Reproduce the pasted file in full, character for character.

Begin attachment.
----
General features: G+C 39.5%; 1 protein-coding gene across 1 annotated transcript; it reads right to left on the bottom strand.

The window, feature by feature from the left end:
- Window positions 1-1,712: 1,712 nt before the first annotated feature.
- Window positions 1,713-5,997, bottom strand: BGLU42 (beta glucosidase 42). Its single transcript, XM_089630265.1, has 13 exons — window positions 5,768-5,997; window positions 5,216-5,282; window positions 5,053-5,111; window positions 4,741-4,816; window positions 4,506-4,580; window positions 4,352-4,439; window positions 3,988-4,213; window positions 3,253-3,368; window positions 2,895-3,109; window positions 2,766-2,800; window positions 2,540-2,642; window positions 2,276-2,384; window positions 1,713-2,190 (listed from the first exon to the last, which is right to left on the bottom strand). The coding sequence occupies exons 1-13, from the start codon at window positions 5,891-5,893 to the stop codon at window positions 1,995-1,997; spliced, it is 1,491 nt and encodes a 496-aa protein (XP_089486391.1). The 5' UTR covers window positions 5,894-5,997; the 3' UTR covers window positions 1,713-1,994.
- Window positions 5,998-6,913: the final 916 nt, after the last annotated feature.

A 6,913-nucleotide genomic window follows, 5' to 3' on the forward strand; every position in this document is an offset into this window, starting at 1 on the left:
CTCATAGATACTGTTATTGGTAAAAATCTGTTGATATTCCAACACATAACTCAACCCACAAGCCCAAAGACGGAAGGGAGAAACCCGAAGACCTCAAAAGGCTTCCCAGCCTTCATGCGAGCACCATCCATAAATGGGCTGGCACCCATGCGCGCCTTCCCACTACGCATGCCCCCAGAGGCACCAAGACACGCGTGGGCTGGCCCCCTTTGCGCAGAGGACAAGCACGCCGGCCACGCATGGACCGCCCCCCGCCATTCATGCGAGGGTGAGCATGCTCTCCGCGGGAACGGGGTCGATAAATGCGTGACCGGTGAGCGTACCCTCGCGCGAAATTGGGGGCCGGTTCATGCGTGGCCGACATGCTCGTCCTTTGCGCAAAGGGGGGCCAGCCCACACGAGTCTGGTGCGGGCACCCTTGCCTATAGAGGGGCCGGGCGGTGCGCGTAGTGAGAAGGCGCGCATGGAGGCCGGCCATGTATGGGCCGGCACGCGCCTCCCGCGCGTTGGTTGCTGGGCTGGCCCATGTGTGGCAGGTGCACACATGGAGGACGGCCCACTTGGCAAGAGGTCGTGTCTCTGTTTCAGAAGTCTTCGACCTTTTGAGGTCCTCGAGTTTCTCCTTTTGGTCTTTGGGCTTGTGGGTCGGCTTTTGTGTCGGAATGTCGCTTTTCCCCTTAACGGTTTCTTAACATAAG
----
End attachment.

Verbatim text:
General features: G+C 39.5%; 1 protein-coding gene across 1 annotated transcript; it reads right to left on the bottom strand.

The window, feature by feature from the left end:
- Window positions 1-1,712: 1,712 nt before the first annotated feature.
- Window positions 1,713-5,997, bottom strand: BGLU42 (beta glucosidase 42). Its single transcript, XM_089630265.1, has 13 exons — window positions 5,768-5,997; window positions 5,216-5,282; window positions 5,053-5,111; window positions 4,741-4,816; window positions 4,506-4,580; window positions 4,352-4,439; window positions 3,988-4,213; window positions 3,253-3,368; window positions 2,895-3,109; window positions 2,766-2,800; window positions 2,540-2,642; window positions 2,276-2,384; window positions 1,713-2,190 (listed from the first exon to the last, which is right to left on the bottom strand). The coding sequence occupies exons 1-13, from the start codon at window positions 5,891-5,893 to the stop codon at window positions 1,995-1,997; spliced, it is 1,491 nt and encodes a 496-aa protein (XP_089486391.1). The 5' UTR covers window positions 5,894-5,997; the 3' UTR covers window positions 1,713-1,994.
- Window positions 5,998-6,913: the final 916 nt, after the last annotated feature.

A 6,913-nucleotide genomic window follows, 5' to 3' on the forward strand; every position in this document is an offset into this window, starting at 1 on the left:
CTCATAGATACTGTTATTGGTAAAAATCTGTTGATATTCCAACACATAACTCAACCCACAAGCCCAAAGACGGAAGGGAGAAACCCGAAGACCTCAAAAGGCTTCCCAGCCTTCATGCGAGCACCATCCATAAATGGGCTGGCACCCATGCGCGCCTTCCCACTACGCATGCCCCCAGAGGCACCAAGACACGCGTGGGCTGGCCCCCTTTGCGCAGAGGACAAGCACGCCGGCCACGCATGGACCGCCCCCCGCCATTCATGCGAGGGTGAGCATGCTCTCCGCGGGAACGGGGTCGATAAATGCGTGACCGGTGAGCGTACCCTCGCGCGAAATTGGGGGCCGGTTCATGCGTGGCCGACATGCTCGTCCTTTGCGCAAAGGGGGGCCAGCCCACACGAGTCTGGTGCGGGCACCCTTGCCTATAGAGGGGCCGGGCGGTGCGCGTAGTGAGAAGGCGCGCATGGAGGCCGGCCATGTATGGGCCGGCACGCGCCTCCCGCGCGTTGGTTGCTGGGCTGGCCCATGTGTGGCAGGTGCACACATGGAGGACGGCCCACTTGGCAAGAGGTCGTGTCTCTGTTTCAGAAGTCTTCGACCTTTTGAGGTCCTCGAGTTTCTCCTTTTGGTCTTTGGGCTTGTGGGTCGGCTTTTGTGTCGGAATGTCGCTTTTCCCCTTAACGGTTTCTTAACATAAG